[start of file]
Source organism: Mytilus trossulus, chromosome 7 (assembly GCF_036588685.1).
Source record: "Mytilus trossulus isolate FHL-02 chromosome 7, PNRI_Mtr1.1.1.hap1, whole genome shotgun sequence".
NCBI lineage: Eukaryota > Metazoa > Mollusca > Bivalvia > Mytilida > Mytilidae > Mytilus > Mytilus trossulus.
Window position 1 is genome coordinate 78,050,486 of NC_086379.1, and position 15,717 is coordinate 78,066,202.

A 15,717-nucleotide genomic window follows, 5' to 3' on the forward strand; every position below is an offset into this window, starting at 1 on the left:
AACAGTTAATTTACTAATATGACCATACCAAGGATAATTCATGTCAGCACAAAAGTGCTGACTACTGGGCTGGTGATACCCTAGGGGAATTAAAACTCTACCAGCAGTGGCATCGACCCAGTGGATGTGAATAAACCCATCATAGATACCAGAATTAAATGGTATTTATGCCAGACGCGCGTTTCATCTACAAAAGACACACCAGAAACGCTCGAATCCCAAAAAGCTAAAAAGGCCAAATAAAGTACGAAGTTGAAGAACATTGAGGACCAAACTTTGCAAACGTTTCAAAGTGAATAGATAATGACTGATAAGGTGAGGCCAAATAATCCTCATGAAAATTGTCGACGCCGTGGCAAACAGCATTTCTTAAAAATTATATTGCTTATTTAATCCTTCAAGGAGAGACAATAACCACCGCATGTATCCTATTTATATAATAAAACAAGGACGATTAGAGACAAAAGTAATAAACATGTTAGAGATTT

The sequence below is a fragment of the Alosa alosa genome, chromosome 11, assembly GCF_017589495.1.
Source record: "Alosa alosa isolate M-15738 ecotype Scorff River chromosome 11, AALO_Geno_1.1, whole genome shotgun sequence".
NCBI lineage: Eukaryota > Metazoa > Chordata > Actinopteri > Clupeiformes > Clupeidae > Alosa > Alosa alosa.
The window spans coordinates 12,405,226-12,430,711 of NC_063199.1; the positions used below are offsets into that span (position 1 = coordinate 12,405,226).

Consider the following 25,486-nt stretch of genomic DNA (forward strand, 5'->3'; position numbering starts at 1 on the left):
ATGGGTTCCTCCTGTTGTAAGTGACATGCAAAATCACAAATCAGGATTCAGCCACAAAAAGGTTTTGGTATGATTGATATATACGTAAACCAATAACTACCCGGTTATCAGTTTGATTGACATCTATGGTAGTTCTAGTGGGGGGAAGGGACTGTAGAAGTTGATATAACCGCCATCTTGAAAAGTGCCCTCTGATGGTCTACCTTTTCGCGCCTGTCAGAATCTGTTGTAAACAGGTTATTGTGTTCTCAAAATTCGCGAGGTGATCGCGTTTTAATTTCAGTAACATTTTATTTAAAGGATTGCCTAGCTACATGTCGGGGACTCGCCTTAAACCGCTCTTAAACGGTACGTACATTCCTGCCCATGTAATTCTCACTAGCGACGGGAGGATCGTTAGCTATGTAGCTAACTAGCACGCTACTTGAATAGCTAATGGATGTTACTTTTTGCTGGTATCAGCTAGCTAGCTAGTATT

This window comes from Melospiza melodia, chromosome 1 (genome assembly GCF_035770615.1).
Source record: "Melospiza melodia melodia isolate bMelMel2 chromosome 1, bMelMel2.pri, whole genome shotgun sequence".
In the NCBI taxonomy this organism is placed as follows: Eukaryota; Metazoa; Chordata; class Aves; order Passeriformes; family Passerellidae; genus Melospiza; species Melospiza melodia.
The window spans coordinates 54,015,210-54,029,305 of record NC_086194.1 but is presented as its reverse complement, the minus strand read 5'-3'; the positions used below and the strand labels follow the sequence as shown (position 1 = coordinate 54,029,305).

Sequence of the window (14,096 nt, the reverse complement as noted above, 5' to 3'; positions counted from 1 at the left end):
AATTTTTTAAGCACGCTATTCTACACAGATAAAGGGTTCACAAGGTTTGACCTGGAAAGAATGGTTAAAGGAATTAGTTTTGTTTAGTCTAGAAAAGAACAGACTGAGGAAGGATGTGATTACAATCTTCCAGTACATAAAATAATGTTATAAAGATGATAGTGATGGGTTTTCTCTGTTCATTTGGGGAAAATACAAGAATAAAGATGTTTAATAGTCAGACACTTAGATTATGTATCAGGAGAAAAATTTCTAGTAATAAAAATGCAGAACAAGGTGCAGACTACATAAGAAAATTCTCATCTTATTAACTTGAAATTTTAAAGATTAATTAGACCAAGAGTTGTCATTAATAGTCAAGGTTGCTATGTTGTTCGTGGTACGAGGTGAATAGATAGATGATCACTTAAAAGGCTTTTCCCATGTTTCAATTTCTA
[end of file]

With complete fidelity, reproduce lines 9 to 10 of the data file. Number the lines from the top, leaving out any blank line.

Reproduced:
NCBI lineage: Eukaryota > Metazoa > Chordata > Actinopteri > Clupeiformes > Clupeidae > Alosa > Alosa alosa.
The window spans coordinates 12,405,226-12,430,711 of NC_063199.1; the positions used below are offsets into that span (position 1 = coordinate 12,405,226).